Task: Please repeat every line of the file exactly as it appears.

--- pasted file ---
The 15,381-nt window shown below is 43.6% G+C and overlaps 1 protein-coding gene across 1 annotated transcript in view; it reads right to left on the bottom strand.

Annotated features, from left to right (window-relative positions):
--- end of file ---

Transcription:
The 15,381-nt window shown below is 43.6% G+C and overlaps 1 protein-coding gene across 1 annotated transcript in view; it reads right to left on the bottom strand.

Annotated features, from left to right (window-relative positions):